Safety evaluation of a β-amylase food enzyme obtained from wheat (Triticum spp.)

food enzyme, b-amylase, EC, Triticum spp., wheat
First published in the EFSA Journal
10 May 2017
21 March 2017
Scientific Opinion

Note: The full opinion will be published in accordance with Article 5 of Regulation (EC) No 1331/2008 once the decision on confidentiality, in line with Article 12(3) of the Regulation, will be received from the European Commission. The following information has been provided under the confidentiality framework and has been redacted awaiting the decision of the Commission: steps and control points during the processing, process chemicals.


The food enzyme considered in this opinion is a β-amylase (EC, obtained from the grain of wheat (Triticum spp.) by Roquette (France). The β-amylase is intended to be used in starch processing for production of glucose syrups containing maltose to be used as a food ingredient. Since the presence of residual amounts of total organic solids (TOS) in glucose syrups after filtration and purification during starch processing is negligible, no dietary exposure was calculated. As the food enzyme is derived from edible parts of wheat, no toxicological tests are required. Wheat is known as a gluten-containing cereal. However, the gluten content of the food enzyme was shown to be below the limit of quantification of the applied analytical method and well below the threshold value of 20 mg/kg for ‘gluten-free’ products. Furthermore, the potential allergenicity was evaluated by searching for similarity between the amino acid sequence of the β-amylase and the sequences of known food allergens; no match was found. Although β-amylase from wheat is described as a potential occupational respiratory allergen, and oral wheat challenges in wheat allergic patients may result in clinical symptoms, the enzyme and the low levels of other wheat proteins will be removed from the final food ingredients through a downstream purification process. Based on the origin of the food enzyme from edible parts of grain, the manufacturing process, and the compositional and biochemical data provided, the Panel concluded that this food enzyme does not give rise to safety concerns under the intended conditions of use.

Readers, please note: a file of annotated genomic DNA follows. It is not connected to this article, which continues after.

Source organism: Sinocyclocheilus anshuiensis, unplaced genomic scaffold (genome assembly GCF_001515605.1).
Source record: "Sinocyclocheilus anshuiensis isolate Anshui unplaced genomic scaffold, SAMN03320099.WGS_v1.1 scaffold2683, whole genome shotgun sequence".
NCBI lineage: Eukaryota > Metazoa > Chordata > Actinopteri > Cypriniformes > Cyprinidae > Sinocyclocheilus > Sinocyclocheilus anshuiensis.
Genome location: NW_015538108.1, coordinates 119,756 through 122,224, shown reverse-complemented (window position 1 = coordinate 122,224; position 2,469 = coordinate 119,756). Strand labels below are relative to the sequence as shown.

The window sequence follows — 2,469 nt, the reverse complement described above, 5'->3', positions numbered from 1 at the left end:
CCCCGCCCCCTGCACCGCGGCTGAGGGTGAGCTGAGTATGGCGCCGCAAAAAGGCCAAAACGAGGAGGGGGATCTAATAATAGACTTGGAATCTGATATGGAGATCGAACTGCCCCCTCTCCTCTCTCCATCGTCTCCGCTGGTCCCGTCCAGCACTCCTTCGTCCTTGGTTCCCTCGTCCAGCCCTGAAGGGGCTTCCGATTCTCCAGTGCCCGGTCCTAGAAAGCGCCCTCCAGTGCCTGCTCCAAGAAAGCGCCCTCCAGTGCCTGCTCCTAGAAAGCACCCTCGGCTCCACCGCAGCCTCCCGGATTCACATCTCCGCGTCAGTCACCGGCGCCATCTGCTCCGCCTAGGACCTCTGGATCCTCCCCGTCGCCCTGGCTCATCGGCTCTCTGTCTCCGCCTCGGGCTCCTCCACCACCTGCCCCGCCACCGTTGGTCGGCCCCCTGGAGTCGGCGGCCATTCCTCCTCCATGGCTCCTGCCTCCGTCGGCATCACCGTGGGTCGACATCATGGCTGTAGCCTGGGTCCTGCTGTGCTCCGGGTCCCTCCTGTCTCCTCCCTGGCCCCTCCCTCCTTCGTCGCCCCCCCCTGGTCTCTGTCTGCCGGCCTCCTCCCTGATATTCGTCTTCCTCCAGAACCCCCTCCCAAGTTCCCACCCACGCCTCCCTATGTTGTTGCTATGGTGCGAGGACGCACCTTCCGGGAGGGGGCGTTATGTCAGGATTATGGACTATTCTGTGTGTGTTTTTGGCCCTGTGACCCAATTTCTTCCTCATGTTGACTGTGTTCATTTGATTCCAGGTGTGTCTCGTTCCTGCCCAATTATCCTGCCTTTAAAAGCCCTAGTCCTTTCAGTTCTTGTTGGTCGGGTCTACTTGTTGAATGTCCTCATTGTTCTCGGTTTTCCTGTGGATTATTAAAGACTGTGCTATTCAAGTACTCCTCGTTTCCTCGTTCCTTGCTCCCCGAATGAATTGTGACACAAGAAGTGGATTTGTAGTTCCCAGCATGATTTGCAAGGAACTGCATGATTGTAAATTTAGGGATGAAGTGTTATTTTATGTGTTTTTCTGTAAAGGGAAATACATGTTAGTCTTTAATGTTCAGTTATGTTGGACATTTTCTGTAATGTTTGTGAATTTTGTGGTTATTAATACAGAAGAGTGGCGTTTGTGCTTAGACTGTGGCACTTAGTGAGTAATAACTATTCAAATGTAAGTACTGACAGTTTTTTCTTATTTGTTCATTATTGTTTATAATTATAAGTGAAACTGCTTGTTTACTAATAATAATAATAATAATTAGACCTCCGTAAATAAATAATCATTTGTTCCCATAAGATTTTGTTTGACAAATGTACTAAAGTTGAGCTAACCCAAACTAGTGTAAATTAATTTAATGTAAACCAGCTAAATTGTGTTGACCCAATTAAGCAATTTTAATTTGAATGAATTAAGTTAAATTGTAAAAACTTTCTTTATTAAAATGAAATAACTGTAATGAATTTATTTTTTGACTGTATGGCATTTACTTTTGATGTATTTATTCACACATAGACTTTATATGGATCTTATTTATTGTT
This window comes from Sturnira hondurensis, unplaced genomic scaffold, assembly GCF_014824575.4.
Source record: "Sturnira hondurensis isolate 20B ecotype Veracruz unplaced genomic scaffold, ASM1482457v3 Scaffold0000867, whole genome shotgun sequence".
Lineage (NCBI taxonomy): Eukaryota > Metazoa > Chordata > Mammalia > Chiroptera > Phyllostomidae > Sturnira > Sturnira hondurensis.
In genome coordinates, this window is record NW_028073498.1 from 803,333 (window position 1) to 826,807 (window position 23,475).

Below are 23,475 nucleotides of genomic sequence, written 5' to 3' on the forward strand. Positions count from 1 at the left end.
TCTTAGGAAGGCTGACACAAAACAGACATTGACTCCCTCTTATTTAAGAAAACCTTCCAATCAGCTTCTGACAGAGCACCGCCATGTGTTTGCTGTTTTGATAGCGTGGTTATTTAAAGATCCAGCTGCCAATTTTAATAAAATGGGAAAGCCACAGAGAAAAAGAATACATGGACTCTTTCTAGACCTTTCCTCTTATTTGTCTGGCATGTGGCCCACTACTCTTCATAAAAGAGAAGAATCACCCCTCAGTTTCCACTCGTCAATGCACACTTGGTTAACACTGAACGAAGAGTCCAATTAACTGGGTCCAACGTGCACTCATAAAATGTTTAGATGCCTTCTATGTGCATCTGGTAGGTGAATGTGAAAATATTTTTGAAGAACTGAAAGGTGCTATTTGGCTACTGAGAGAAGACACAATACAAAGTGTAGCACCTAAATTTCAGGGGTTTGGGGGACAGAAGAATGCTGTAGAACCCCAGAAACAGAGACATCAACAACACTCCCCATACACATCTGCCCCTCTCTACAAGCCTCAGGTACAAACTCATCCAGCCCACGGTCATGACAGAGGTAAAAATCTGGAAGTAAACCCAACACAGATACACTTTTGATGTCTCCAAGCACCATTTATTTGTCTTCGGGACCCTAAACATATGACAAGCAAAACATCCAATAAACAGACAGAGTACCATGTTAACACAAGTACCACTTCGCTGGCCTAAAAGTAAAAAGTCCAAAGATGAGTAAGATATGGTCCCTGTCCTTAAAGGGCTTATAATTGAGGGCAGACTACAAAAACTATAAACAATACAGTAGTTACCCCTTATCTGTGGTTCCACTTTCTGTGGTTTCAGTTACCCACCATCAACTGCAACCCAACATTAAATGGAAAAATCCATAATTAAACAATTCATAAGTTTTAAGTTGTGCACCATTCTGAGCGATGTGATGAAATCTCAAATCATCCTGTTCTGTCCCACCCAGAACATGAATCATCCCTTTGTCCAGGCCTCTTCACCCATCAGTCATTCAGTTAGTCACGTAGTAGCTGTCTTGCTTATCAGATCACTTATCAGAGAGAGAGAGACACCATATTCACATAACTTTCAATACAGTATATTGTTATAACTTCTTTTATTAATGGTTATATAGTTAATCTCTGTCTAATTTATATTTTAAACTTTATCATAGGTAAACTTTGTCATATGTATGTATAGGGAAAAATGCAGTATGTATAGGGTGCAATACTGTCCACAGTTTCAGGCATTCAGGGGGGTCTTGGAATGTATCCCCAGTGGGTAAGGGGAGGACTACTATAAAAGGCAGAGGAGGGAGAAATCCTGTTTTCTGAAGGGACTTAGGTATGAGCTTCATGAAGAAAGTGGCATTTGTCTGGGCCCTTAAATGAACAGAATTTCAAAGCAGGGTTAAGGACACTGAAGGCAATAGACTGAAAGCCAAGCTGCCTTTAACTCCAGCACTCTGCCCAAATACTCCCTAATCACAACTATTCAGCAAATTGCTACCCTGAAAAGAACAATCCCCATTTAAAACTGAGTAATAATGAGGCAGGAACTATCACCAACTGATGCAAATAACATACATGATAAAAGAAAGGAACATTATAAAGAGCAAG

Panel members at the time of adoption

Claudia Bolognesi, Laurence Castle, Jean-Pierre Cravedi, Karl-Heinz Engel, Paul Fowler, Roland Franz, Konrad Grob, Rainer Gürtler, Trine Husøy, Sirpa Kärenlampi, Wim Mennes, Maria Rosaria Milana, André Penninks, Vittorio Silano, Andrew Smith, Maria de Fátima Tavares Poças, Christina Tlustos, Detlef Wölfle, Holger Zorn, Corina-Aurelia Zugravu.
Panel on Food Contact Materials, Enzymes, Flavourings and Processing Aids
fip [at]
EFSA Journal 2017;15(5):4754
Question Number
On request from
European Commission